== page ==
Compare any two graphics cards:
GeForce GT 210 vs Radeon HD 5450
IntroThe GeForce GT 210 comes with a core clock frequency of 589 MHz and a DDR3 memory frequency of 800 MHz. It also uses a 64-bit bus, and uses a 40 nm design. It is made up of 16 SPUs, 8 Texture Address Units, and 4 ROPs.
Compare those specifications to the Radeon HD 5450, which features a core clock frequency of 650 MHz and a DDR3 memory speed of 800 MHz. It also uses a 64-bit memory bus, and uses a 40 nm design. It is comprised of 80(16x5) SPUs, 8 TAUs, and 4 Raster Operation Units.
(No game benchmarks for this combination yet.)
Power Usage and Theoretical Benchmarks
Power Consumption (Max TDP)
Both cards have the exact same bandwidth, so theoretically they should perform exactly the same. (explain)
Texel RateThe Radeon HD 5450 should be a bit (more or less 10%) more effective at anisotropic filtering than the GeForce GT 210. (explain)
Pixel RateIf using high levels of AA is important to you, then the Radeon HD 5450 is superior to the GeForce GT 210, not by a very large margin though. (explain)
Please note that the above 'benchmarks' are all just theoretical - the results were calculated based on the card's specifications, and real-world performance may (and probably will) vary at least a bit.
Please note that the price comparisons are based on search keywords - sometimes it might show cards with very similar names that are not exactly the same as the one chosen in the comparison. We do try to filter out the wrong results as best we can, though.
Memory Bandwidth: Memory bandwidth is the max amount of information (counted in MB per second) that can be transported across the external memory interface in a second. It's calculated by multiplying the interface width by its memory speed. If it uses DDR memory, it should be multiplied by 2 once again. If DDR5, multiply by 4 instead. The higher the bandwidth is, the faster the card will be in general. It especially helps with anti-aliasing, HDR and high resolutions.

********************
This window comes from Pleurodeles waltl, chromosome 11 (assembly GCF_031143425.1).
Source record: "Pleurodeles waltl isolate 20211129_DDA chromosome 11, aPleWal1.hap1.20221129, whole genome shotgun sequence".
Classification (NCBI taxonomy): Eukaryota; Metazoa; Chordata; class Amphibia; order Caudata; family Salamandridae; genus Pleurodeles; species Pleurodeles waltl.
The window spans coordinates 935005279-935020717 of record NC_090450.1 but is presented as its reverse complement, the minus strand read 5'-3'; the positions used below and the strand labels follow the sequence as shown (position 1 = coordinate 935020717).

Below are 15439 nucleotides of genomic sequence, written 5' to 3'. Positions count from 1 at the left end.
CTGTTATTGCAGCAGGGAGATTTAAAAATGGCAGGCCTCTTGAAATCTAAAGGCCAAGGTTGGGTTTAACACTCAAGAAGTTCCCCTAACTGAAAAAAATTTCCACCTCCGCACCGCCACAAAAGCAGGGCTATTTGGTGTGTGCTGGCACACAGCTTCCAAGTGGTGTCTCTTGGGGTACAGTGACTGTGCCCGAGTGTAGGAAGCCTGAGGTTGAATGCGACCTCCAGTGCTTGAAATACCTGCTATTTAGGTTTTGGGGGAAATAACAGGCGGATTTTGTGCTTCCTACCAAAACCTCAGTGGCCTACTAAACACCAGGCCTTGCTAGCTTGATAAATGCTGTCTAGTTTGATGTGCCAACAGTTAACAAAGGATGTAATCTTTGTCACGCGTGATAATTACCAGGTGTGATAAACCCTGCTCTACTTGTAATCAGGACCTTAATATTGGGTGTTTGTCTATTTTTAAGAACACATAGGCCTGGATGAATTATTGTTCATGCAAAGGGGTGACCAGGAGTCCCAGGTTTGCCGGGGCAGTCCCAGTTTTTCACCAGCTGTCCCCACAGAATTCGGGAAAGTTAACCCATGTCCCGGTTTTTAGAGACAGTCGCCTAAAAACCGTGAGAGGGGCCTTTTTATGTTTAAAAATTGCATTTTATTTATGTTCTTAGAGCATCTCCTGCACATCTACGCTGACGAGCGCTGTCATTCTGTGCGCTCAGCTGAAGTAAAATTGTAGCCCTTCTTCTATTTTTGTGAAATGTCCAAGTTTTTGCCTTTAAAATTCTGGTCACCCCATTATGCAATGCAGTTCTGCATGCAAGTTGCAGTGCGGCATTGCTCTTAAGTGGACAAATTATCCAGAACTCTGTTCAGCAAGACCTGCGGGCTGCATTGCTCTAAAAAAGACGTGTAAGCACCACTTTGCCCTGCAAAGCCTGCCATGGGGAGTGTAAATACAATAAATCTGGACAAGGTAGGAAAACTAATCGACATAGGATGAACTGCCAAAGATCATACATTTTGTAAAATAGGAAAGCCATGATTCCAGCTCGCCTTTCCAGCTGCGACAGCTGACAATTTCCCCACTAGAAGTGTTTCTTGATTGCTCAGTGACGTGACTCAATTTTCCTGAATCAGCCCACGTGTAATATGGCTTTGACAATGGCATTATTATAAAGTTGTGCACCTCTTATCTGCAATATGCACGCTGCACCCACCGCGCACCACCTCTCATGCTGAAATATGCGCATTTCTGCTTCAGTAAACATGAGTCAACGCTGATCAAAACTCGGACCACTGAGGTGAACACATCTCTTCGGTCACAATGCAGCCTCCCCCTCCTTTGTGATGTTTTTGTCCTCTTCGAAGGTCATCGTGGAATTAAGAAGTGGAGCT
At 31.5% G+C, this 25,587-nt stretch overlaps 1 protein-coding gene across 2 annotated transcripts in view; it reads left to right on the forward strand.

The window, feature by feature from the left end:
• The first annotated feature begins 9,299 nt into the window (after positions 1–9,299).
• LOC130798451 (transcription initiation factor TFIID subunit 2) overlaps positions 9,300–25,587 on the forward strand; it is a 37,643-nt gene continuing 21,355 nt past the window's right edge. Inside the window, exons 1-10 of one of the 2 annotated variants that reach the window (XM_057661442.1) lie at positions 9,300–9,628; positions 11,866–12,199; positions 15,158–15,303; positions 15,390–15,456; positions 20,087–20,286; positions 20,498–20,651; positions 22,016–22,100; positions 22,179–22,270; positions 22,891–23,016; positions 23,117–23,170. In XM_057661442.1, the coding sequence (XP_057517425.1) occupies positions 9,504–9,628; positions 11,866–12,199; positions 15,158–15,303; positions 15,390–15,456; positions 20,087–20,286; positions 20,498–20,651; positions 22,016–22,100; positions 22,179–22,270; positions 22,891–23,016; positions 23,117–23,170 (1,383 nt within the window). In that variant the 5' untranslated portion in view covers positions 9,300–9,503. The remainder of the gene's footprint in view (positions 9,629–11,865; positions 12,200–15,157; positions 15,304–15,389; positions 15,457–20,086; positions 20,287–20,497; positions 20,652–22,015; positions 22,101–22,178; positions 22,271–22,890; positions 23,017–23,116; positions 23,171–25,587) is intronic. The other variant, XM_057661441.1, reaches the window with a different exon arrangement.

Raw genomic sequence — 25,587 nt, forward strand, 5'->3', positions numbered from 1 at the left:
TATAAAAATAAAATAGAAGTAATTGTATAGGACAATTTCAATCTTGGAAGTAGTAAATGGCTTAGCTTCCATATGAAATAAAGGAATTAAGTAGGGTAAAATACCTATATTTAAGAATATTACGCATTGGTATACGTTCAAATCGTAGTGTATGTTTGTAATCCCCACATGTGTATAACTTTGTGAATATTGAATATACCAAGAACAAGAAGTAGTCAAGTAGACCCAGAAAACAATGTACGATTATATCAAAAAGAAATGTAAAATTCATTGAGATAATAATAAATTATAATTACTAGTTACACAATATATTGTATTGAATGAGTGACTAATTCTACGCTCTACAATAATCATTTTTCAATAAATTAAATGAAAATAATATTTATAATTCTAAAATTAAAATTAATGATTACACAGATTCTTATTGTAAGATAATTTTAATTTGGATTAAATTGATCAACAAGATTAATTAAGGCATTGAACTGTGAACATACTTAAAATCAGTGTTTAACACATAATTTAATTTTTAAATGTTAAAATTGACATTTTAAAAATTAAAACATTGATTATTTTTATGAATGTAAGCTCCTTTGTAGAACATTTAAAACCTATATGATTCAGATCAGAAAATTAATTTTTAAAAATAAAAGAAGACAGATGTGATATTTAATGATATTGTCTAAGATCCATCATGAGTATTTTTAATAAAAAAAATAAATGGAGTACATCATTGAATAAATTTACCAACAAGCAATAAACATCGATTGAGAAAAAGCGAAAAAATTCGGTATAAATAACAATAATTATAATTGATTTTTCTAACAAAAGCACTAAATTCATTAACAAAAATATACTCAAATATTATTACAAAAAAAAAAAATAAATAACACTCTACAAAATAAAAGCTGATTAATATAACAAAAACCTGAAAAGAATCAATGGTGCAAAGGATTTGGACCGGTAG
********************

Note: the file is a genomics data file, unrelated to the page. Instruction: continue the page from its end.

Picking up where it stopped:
Texel Rate: Texel rate is the maximum amount of texture map elements (texels) that are processed in one second. This is calculated by multiplying the total number of texture units by the core speed of the chip. The higher this number, the better the graphics card will be at texture filtering (anisotropic filtering - AF). It is measured in millions of texels per second.
Pixel Rate: Pixel rate is the maximum amount of pixels the video card could possibly record to the local memory per second - measured in millions of pixels per second. Pixel rate is calculated by multiplying the amount of colour ROPs by the clock speed of the card. ROPs (Raster Operations Pipelines - also called Render Output Units) are responsible for filling the screen with pixels (the image). The actual pixel output rate also depends on quite a few other factors, most notably the memory bandwidth - the lower the memory bandwidth is, the lower the ability to get to the maximum fill rate.